Lancashire County Council raids rainy day funds to plug budget gap
The extent of the financial stress Lancashire County Council is under to balance its books has been laid bare by new research.
The cash-strapped local authority plans to prop up its budget by piling more than Â£110m from its reserves to plug gaps over the next two years.
But with vast amounts of savings required beyond 2020, concerns have been voiced that Lancashire - along with counterparts across the country - could face “untenable budget positions.”
Analysis by The Bureau of Investigative Journalism (TBIJ) claims several county councils are showing similar signs of financial strain as crisis-hit Northamptonshire, which has effectively run out of cash.
It comes as a new report from the National Audit Office (NAO) has revealed one in 10 local authorities could run out of reserves within the next three years.
Angie Ridgwell, the recently installed chief executive of LCC, said “further savings will need to be made” by 2020/21 with the authority facing a predicted budget deficit of Â£144m in 2021/22.
At last month’s 2018/19 budget setting meeting, council leader Geoff Driver told members: “It is the county council’s most challenging time in its 130-year history.”
Northamptonshire County Council saw its reserves fall dramatically in recent years and recently issued a ‘114 notice’ - banning all non-statutory funding - after running out of cash. It's the first council in 20 years to reach such dire straits.
The TBIJ analysis identified five “warning signs” that flagged up concerns by auditors leading up to Northants’ collapse in February.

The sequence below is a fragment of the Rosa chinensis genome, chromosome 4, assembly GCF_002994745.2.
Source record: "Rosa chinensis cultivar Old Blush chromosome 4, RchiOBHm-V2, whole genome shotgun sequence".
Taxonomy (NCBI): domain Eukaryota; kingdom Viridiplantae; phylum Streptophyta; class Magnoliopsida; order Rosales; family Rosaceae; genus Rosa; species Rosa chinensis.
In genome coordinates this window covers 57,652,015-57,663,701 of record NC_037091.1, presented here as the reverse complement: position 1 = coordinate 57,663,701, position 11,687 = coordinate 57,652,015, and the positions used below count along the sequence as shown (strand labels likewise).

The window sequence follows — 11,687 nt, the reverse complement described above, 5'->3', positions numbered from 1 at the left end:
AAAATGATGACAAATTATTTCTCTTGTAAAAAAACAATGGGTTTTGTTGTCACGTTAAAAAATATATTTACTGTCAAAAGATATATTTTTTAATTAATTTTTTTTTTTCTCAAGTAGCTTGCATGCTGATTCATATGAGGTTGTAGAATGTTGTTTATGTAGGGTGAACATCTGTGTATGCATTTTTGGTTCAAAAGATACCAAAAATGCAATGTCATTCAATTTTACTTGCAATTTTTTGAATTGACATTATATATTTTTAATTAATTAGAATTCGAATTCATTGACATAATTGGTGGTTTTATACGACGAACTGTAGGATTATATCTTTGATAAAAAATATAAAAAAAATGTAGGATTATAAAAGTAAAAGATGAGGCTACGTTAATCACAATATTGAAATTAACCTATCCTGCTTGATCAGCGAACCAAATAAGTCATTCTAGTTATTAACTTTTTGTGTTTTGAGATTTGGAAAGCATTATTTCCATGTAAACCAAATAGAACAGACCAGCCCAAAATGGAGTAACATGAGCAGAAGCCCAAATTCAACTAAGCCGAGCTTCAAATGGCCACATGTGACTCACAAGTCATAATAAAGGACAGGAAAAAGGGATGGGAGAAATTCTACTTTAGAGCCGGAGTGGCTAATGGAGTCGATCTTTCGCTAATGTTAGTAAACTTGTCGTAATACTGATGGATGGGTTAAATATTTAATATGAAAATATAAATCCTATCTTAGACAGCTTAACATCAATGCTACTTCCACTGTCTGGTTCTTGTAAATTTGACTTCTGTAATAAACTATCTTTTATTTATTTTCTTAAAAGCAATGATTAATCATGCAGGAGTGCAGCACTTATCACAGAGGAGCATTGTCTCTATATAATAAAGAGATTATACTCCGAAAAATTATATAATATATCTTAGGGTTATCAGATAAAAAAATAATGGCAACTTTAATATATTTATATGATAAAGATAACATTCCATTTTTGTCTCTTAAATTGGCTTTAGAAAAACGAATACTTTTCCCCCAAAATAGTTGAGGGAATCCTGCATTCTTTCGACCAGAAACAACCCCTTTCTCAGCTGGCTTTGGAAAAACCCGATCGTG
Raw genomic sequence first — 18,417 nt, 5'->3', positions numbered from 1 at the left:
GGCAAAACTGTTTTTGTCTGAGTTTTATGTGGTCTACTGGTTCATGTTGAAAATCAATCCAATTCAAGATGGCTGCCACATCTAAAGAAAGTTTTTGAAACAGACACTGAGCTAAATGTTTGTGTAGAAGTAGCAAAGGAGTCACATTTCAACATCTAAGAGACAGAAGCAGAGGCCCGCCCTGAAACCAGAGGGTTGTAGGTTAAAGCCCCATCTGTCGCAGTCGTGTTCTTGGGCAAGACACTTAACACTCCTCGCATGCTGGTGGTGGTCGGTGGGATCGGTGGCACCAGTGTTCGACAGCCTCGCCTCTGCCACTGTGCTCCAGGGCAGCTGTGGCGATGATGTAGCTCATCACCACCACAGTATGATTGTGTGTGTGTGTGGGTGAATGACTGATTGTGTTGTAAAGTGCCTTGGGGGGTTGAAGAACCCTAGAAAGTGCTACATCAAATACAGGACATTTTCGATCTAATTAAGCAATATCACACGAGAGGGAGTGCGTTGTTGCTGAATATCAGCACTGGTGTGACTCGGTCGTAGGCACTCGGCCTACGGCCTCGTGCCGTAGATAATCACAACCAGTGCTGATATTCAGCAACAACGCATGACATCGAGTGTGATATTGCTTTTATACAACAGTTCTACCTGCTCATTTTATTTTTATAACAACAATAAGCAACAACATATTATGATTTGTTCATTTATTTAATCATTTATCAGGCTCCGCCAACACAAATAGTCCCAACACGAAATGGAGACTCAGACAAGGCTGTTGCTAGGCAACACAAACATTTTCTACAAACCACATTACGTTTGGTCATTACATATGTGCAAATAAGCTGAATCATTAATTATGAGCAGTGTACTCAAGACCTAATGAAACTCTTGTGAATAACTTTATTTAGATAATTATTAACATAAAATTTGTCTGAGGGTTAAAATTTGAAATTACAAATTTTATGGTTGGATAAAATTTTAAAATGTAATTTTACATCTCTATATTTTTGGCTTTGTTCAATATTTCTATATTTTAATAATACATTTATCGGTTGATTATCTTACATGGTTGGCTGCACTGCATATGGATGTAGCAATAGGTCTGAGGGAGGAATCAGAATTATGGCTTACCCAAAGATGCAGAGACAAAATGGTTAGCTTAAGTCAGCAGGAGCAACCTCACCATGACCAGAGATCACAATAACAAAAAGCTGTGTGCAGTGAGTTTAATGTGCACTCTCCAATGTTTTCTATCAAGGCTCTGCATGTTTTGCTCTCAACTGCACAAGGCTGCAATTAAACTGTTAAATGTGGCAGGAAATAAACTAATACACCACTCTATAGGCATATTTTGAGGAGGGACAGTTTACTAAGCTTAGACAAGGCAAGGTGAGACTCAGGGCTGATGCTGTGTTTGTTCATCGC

Lancashire currently meets just one of these criteria; overspending on children’s and adult social care service in each of the last three years.
But its projected use of “transitional reserves” may place it at risk in the near future if further savings are not found, the research suggests. By 2020/21, there will be only Â£5.9m left in the transitional reserve fund to put toward a predicted budget gap of Â£118.5m.
Chief executive Ms Ridgwell said: “The county council’s revenue budget has been supported in recent years by the reserves that have been available to the county council and their value has therefore reduced.
“The value of the council’s uncommitted transitional reserve is forecast to be Â£130.620m (including the 2017/18 forecast underspend).
“Current forecasts indicate that there may be sufficient funds within the transitional reserve to support the identified budget gap in 2018/19 and 2019/20.
“However, further savings will need to be made and fully implemented by 2020/21, at the latest, to deliver a sustainable financial position going forward.”
County Hall said the figures used by TBIJ focused only on the transitional reserve fund, something they had “clearly identified an element of these reserves as being used to support the down-sizing of the revenue budget.”
They added that overall reserves - including the county fund, earmarked reserves, capital receipts and capital grants - have not seen a reduction “at the scale set out” by the analysis.
While none of the councils featured in TBIJ research (County Halls in Somerset, Norfolk and Lancashire) are at imminent risk of having to apply crisis measures like Northamptonshire, Simon Edwards, director of the County Councils Network, believes they and others could do so in the future unless urgent help is given.
Mr Edwards said: “The government may want to dismiss Northamptonshire as unique but, as this research shows, the pressures on much of local government are intolerable. This has to be a wake up call.”